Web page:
26 February 2010 20:31 [Source: ICIS news]
WASHINGTON (ICIS news)--A bipartisan group of US House representatives has joined Senate members in seeking to overturn plans by the Environmental Protection Agency (EPA) to regulate greenhouse gases, officials said on Friday.
Will Chapman, a spokesman for Representative Ike Skelton (Democrat-Missouri), said the congressman has three other Democrats and one Republican joining him to sponsor a “disapproval resolution” that would bar the EPA from moving forward with greenhouse gas regulation.
Skelton has introduced House joint resolution 76 (HJR-76), stating that Congress disapproves the “endangerment finding” issued by the EPA in December and declares that it “shall have no force or effect”.
The language of Skelton’s resolution is the same as Senate joint resolution 26 (SJR-26) introduced earlier by Senator Lisa Murkowski (Republican-Alaska). At least 41 senators support Murkowski’s resolution, including three Democrats.
Chapman said Skelton is working to round up more House members to either cosponsor his disapproval resolution or to commit to voting for it.
In the endangerment finding issued on 7 December last year, EPA said that under authority of a 2007 US Supreme Court ruling and the Clean Air Act it has found that human-generated emissions of carbon dioxide (CO2) and other greenhouse gases have caused global warming and threaten Americans’ health and the environment.
Consequently, the EPA said, it has authority to issue regulations to limit and reduce US emissions of those gases.
However, said Skelton, “When Congress passed the Clean Air Act, it never gave EPA the explicit authority to regulate greenhouse gas emissions for the purpose of stopping global climate change”.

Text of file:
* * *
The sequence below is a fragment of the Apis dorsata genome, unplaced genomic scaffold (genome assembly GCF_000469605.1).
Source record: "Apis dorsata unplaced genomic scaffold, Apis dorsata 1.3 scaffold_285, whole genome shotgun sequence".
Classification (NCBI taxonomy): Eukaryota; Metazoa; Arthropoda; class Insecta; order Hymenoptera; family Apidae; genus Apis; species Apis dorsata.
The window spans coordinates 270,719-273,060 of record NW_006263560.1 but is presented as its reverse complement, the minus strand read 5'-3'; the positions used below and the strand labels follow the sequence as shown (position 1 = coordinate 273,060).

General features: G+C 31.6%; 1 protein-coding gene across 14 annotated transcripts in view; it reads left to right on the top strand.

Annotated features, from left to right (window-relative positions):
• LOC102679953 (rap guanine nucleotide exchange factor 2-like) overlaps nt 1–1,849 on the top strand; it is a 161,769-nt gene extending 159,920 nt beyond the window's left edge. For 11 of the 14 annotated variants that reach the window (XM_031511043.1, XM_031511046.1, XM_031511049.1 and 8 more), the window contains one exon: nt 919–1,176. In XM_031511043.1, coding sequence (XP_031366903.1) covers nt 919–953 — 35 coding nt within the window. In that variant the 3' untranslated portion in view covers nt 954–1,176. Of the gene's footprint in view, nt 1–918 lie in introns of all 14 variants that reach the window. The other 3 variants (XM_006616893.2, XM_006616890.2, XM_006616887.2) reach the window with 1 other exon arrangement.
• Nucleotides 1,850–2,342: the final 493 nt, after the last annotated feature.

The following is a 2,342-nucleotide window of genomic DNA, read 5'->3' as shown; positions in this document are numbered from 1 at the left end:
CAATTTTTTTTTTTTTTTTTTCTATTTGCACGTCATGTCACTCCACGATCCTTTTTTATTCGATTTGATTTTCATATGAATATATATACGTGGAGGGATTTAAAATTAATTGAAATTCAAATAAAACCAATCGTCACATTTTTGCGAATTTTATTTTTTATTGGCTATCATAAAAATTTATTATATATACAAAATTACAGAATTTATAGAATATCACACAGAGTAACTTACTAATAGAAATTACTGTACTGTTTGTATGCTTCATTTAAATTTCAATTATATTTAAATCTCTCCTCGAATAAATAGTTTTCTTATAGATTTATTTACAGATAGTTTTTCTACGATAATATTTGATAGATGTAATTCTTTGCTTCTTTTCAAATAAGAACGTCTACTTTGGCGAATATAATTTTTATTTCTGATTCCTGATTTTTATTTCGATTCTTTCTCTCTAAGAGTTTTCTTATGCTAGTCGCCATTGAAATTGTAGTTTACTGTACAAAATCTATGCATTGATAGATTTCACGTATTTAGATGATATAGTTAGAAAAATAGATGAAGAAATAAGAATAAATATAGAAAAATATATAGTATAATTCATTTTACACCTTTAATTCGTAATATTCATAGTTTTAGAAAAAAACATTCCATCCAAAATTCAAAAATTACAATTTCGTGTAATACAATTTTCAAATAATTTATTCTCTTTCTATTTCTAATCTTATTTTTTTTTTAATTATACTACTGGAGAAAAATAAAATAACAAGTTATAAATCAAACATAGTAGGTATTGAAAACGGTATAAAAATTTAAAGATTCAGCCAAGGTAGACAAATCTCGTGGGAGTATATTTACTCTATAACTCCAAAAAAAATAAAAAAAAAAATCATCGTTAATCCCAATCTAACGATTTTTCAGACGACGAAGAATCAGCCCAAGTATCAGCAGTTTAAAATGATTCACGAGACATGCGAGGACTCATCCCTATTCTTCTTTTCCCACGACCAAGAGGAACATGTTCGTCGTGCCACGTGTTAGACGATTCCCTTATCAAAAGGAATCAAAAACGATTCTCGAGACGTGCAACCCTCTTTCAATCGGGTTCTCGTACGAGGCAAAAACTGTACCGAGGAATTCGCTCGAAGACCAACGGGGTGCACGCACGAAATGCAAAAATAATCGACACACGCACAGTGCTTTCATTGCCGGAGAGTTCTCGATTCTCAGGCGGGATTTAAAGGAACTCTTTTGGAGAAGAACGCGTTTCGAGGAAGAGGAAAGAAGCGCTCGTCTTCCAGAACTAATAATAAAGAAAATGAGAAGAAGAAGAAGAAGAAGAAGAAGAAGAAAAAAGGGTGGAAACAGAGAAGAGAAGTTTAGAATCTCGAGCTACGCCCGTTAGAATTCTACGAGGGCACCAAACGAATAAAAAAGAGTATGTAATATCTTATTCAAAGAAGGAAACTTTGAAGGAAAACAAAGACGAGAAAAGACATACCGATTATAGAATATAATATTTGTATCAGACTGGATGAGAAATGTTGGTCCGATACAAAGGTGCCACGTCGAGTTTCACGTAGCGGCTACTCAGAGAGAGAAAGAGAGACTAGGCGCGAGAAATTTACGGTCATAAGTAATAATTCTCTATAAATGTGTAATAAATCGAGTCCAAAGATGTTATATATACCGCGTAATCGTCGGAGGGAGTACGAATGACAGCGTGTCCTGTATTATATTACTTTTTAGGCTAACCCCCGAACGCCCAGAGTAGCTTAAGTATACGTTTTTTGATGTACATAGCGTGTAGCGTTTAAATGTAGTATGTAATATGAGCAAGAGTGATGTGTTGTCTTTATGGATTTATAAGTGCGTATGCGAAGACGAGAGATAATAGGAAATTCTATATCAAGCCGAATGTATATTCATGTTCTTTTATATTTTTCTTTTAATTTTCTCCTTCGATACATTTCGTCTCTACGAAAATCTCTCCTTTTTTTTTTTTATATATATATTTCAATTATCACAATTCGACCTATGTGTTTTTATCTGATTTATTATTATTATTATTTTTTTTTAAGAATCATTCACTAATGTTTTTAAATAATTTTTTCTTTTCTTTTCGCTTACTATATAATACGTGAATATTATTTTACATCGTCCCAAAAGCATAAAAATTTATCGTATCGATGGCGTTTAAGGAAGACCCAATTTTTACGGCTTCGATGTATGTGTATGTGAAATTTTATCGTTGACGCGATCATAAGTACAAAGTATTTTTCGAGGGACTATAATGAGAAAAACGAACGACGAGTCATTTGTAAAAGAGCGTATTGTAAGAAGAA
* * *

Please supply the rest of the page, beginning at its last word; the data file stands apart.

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EPA’s plans to regulate greenhouse gases are generally opposed by the
Saying he disagreed with both the agency and the 2007 Supreme Court ruling, Skelton said that EPA regulation of greenhouse gases would impose major costs on farmers, business, utilities and consumers.
Cosponsors of Skelton’s disapproval resolution include Democrats Collin Peterson of
In the Senate, Murkowski welcomed the action by Skelton and his cosponsors.
“The introduction of this House disapproval resolution sends a clear message: there is bipartisan and bicameral agreement that command-and-control regulations from EPA are not the right way to reduce the emissions blamed for climate change,” she said.
Murkowski’s disapproval resolution is likely to come up for a vote first, perhaps by mid-March.
Murkowski would need 51 votes in the Senate for approval, and Skelton would need 218 approval votes in the House to pass the measure there.
Even if both chambers pass the disapproval resolution, President Barack Obama is expected to veto it. But sponsors say the two bills demonstrate growing congressional opposition to EPA action on greenhouse gases regulation.
The EPA was not immediately available for comment on the Skelton resolution.
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